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High School Football Fatalities Lowest in 10 Years

INDIANAPOLIS, IN - The National Federation of State High School released their 2003 Annual Survey of Football Injury Research, showing that 2003 matched the third lowest mark for fatalities in the 74 years of the survey.

The purpose of the annual survey is to help the NFHS "spot injury trends & then use those trends as tools to promote changes in helping promote risk minimization", said Jerry Diehl, the assistant director of the NFHS & staff liaison to the NFHS Football Rules Committee.

There are two classifications in the report for football, they are either direct or indirect. Direct fatalities are fatalities which result directly from participation in the fundamental skills of football. Indirect fatalities are caused by systemic failure as a result of exertion while participating in football activity, or by a complication which was secondary to a non-fatal injury.

The report released March 8th, showed only 2 direct fatalities during the 2003 season. That's is the lowest in the last 10 years.

Those two direct fatalities, resulted from a brain injury & an injury to an artery in the player’s neck. According to Diehl, brain injuries often result from what is called, “Second-Impact Syndrome,” in which a player can have an initial concussion, yet not show any symptoms. If that same player were to receive a second concussion, the body would react differently. It is this concussion that appears to precipitate brain damage, although the real cause may have been from the original concussion.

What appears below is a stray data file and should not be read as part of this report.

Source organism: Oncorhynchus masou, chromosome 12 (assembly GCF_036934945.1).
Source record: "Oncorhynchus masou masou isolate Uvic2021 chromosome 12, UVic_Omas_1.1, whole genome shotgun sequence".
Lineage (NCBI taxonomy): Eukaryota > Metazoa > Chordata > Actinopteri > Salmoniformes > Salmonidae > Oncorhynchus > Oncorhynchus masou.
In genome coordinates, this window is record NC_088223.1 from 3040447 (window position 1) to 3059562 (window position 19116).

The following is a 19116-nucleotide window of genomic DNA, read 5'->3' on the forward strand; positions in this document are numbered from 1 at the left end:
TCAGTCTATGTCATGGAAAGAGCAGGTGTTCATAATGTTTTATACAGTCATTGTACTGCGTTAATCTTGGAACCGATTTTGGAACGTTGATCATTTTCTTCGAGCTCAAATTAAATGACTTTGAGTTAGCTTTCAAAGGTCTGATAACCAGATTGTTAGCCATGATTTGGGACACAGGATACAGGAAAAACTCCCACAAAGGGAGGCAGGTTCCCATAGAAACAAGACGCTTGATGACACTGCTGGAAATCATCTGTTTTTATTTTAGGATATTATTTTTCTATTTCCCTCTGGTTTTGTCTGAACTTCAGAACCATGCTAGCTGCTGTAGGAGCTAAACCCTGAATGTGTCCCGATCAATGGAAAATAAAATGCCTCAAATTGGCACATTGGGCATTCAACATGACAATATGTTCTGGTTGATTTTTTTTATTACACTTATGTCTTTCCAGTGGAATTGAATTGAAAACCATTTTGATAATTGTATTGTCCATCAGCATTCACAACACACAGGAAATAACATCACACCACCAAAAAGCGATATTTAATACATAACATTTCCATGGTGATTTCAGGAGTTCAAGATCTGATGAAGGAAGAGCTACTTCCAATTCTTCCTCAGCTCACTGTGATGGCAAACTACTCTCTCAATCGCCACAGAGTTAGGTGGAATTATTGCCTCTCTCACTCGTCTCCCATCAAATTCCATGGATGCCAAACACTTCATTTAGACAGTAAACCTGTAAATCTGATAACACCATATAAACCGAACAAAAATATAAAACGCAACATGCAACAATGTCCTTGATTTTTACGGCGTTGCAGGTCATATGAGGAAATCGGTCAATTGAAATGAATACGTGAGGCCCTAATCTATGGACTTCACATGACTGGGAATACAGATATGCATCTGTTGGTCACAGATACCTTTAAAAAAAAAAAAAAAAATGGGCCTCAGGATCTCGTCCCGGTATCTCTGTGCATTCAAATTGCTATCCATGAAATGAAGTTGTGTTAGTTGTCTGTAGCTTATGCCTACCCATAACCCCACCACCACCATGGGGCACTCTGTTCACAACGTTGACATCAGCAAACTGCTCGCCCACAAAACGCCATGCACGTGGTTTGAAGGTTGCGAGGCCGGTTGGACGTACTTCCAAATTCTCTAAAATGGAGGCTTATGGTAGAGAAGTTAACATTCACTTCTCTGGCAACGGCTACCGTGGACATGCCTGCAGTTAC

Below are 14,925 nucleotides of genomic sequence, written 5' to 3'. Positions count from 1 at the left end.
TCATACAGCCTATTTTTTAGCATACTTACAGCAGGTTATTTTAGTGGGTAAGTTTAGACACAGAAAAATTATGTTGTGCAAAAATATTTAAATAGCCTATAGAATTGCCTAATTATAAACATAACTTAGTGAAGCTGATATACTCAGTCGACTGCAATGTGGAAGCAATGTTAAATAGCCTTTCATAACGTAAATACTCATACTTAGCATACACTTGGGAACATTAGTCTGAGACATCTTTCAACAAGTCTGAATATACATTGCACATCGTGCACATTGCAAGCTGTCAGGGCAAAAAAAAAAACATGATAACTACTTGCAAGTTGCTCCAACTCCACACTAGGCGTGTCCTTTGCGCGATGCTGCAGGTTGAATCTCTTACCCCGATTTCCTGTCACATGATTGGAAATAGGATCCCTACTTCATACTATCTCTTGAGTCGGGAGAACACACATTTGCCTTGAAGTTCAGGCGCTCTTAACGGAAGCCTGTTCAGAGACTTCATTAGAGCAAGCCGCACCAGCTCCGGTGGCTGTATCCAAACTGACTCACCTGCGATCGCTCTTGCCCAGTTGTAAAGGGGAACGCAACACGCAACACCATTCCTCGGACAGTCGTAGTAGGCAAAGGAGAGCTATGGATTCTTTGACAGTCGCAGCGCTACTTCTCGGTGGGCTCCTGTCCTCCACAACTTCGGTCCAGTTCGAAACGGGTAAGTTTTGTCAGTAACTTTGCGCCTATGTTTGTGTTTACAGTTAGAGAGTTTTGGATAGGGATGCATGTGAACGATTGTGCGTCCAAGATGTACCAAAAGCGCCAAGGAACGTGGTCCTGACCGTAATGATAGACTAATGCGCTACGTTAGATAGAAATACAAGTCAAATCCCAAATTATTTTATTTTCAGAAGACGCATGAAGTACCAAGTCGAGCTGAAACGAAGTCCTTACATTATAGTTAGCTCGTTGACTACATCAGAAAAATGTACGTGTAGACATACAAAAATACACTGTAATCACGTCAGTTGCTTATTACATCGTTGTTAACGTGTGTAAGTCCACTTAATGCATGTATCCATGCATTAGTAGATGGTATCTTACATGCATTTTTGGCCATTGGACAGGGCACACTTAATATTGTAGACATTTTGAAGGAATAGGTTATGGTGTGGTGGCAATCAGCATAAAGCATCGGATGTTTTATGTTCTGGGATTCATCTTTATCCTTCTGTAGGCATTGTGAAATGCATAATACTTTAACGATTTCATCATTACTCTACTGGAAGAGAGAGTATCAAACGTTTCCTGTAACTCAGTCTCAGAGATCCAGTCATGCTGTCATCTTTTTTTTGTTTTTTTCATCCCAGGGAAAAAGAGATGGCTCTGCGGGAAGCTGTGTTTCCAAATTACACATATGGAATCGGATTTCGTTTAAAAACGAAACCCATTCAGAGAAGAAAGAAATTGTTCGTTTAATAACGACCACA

Rule changes have contributed to lower fatality numbers since 1976. Rules such as making initial contact with the head while blocking or tackling illegal, have helped bring those numbers down from the all time high of 26 in 1968.

On average over the last 10 years, there are 4 direct fatalities a year. Diehl holds the decrease in direct fatalities directly to the annual survey, "this reduction is due, in part, to the annual data collection and recommendations made in the report to help reduce the incidence of serious injury".

During the 2003 football season, there were four indirect fatalities at the high school level, which is the lowest number of indirect deaths since there were two in 1994. Indirect fatalities are often heart-related or caused by heat stroke. All four of the indirect fatalities in 2003 were heart-related. For the second consecutive year, none of the indirect deaths were due to heat stroke.

Since 1980, the Annual Survey of Football Injury Research, has been compiled by Frederick O. Mueller, Ph.D., University of North Carolina at Chapel Hill, and chairman of the American Football Coaches Committee on Football Injuries.

The report made several suggestions for reducing head and neck injuries. Suggestions include conditioning exercises to strengthen the neck, practice drills which emulate proper execution of fundamental football skills – particularly blocking and tackling – and assurance that all equipment is properly fitted.

by Vincent Johnson












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